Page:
Dem senator questions Justice Department on warrantless surveillance

Dem senator questions Justice Department on warrantless surveillance
© Greg Nash

Sen. Ron WydenRonald (Ron) Lee WydenDemocratic senators introduce bill to block funding for border wall live stream Booker, Sanders propose new federal agency to control drug prices Hillicon Valley: Amazon to challenge Pentagon cloud contract in court | State antitrust investigation into Google expands | Intel agencies no longer collecting location data without warrant MORE (D-Ore.) asked the Department of Justice Thursday about how often it deploys a Reagan-era executive order to surveil Americans. 

The 1981 executive order — Executive Order 12333 — permits U.S. intelligence to share information gleaned from overseas efforts with other law enforcement agencies.

"I have long been concerned about warrantless 'backdoor' searches for information about Americans, particularly when the searches are conducted through communications that have been collected without individual warrants and when the amount of those communications is potentially very large," Wyden wrote in a letter to acting Assistant Attorney General for National Security Dana Boente.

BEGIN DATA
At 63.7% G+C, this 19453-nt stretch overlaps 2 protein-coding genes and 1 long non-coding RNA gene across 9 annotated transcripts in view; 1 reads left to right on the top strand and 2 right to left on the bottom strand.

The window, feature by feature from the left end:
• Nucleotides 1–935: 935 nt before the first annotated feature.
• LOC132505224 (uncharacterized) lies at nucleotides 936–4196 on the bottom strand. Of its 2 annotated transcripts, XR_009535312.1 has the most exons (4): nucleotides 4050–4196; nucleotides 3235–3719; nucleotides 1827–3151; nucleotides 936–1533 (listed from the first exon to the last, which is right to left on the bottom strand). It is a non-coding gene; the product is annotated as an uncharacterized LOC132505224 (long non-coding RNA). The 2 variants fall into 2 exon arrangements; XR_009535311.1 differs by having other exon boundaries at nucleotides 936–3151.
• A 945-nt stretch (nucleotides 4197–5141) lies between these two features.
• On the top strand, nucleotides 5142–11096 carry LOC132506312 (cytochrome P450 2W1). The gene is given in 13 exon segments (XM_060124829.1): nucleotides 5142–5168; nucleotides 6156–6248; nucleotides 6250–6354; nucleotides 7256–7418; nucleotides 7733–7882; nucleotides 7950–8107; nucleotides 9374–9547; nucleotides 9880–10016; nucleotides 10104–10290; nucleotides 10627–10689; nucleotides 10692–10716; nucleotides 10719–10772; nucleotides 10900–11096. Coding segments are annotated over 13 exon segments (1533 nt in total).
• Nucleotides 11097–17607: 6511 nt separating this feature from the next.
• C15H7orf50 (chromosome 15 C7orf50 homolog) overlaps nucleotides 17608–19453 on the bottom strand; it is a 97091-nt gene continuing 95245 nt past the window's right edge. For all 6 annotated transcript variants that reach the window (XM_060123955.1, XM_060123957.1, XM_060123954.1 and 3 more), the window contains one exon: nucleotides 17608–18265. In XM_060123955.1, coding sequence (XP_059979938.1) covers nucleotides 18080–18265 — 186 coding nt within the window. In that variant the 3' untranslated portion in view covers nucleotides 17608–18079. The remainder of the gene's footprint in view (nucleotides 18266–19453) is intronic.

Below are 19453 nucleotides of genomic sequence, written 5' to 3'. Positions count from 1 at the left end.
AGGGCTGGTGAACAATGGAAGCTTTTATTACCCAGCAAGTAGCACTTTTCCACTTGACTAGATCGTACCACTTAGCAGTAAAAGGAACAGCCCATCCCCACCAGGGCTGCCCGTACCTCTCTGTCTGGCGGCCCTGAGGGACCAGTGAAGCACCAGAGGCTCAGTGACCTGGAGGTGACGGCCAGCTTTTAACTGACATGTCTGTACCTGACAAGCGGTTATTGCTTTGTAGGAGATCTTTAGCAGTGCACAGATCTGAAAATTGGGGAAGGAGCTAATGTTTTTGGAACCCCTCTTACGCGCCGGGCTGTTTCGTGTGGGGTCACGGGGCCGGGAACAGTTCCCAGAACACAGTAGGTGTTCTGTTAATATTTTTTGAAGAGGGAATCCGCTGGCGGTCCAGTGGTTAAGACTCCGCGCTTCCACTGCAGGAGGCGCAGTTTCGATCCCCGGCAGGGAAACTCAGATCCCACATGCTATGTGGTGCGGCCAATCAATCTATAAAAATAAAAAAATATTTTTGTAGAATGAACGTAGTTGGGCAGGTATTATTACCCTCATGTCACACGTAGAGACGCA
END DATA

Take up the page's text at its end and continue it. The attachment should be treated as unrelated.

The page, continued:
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Wyden noted in his letter that Office of the Director of National Intelligence (ODNI) guidelines allow information on U.S. persons to be shared if the person is a foreign agent, the attorney general approves and the surveillance was done to acquire "significant" foreign intelligence. In these cases, sharing information does not require a warrant. 

The letter asks Boente to disclose how often the executive order was used on Americans between 2011 and 2016 and what safeguards are in the place of warrant. 

Quoting the ODNI guidlines, Wyden asked, "What limitations and approval requirements would apply to searches for communications that are reasonably likely to be 'to, from, or about a U.S. person or a person located in the United States' if the purpose of the search is not to 'target' that person?"